Plant scientists turn their attention to African staples.

Improved varieties of crops such as teff and cassava could alleviate hunger on the continent.

Teff is a staple cereal that is grown across Ethiopia, Eritrea, Somalia and parts of Kenya, where it feeds some 150mn people. It tends to grow tall and thin, though — which makes it fragile. And, once the spindly grain is knocked over, yields plunge by up to 30 per cent. But some believe that, if teff grew — and fed people — elsewhere, this problem would have long been solved through gene technology. “[If it was] a staple diet in England, for example, it would be a different teff”, argues Enock Chikava, director for agricultural development at the Bill & Melinda Gates Foundation. He is now one of many researchers trying to redress this technological imbalance, which has serious implications for the world’s ability to feed itself. As the number of people facing food insecurity has risen since 2016, Africa has found itself at the centre of the global hunger crisis. Conflict and climate change, especially, have hit crop yields hard, leaving Africans increasingly reliant on food imports and subject to the whims of global markets. But while billions of dollars and decades of work have gone into developing higher-yielding, more climate-resilient varieties of wheat and corn in the exporting countries of Europe and North America, the staples of Africa — such as millet, cassava and sweet potato — have been neglected.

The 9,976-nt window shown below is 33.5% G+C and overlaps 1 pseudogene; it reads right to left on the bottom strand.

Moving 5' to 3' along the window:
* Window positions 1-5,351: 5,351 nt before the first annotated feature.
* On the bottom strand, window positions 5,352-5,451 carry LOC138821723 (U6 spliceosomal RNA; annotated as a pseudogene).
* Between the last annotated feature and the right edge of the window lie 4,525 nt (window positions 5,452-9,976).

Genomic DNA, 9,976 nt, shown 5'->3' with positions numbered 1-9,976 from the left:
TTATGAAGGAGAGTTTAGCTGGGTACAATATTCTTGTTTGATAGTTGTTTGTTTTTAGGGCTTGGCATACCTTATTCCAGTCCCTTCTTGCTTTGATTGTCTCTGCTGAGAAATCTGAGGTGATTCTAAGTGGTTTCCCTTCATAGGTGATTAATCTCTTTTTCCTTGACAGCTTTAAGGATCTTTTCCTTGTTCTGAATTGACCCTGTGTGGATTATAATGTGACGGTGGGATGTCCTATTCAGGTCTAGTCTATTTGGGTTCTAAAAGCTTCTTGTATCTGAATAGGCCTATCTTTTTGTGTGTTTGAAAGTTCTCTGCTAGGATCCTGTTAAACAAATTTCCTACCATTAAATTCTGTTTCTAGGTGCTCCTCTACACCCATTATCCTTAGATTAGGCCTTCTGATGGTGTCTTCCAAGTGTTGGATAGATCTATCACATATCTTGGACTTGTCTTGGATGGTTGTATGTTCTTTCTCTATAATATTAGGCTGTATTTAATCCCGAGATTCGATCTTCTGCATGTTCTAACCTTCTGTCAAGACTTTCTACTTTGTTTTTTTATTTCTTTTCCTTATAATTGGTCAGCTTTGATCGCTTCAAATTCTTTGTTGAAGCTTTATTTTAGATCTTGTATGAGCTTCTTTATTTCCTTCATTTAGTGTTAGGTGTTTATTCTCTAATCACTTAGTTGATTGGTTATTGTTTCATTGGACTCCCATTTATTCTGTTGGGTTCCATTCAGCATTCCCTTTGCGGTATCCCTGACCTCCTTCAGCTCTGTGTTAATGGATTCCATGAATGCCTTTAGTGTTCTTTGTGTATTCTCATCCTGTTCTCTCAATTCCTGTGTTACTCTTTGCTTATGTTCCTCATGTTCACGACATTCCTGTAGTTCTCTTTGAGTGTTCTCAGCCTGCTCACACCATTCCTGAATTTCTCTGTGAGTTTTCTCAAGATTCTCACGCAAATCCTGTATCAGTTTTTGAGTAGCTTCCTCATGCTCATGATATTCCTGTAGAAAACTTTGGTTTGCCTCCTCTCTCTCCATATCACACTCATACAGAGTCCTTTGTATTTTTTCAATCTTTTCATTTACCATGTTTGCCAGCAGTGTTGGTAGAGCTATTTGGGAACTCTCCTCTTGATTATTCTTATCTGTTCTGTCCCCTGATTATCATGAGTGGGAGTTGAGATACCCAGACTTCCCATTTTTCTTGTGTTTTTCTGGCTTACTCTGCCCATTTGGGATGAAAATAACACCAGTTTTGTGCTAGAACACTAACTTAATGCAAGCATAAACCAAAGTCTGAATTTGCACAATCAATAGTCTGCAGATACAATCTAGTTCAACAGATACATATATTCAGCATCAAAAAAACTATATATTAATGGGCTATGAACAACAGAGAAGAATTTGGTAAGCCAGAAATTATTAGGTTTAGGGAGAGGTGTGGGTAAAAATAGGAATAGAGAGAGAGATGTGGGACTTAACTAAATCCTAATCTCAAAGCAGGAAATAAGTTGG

“If we’re really, really serious about tackling food insecurity in the face of climate change, we have to focus on those crops, which are local [or] indigenous, and making sure that they are productive,” Chikava argues. Funded by both public and private money, initiatives across the continent have been established to do just this. Several are backed by the Gates Foundation, in partnership with CGIAR, a global research alliance that promotes food security. In Nigeria, for example, the International Institute of Tropical Agriculture (IITA), one of CGIAR’s research centres, has developed six new varieties of cassava that can produce between 25 and 30 tonnes per hectare — a big advance on the current six tonnes. According to the UN’s Food and Agriculture Organization, the root is a primary food source for 70mn Africans. Meanwhile, on the other side of the continent, the Gates Foundation is funding the Ethiopian Institute of Agricultural Research to carry out research into teff. Standard teff can reach about 140cm in height, Chikava says, but the EIAR’s new gene-edited varieties are only about 80cm tall, making them less prone to falling over or breaking. The next challenge for researchers, he adds, is increasing the size of the grain itself. Climate change is also driving farmers to reconsider old staples. Joyce Maru, global director of the sweet potato programme at the International Potato Center (CIP), another CGIAR research hub, says the tuber is making a comeback in African countries, because increasingly unpredictable seasons are making “traditional crops” more attractive. “Farmers want to transition or are trying to transition to more resilient cropping systems,” she says. “They’re also trying to diversify from the maize-based system.” Farmers usually grow maize for export, but Maru says tuber crops such as sweet potato have “characteristics [that can help] them to deal with climate stresses” — such as an unusually prolonged rainy season in Kenya, at a time when farmers would typically expect sunshine to dry their crops.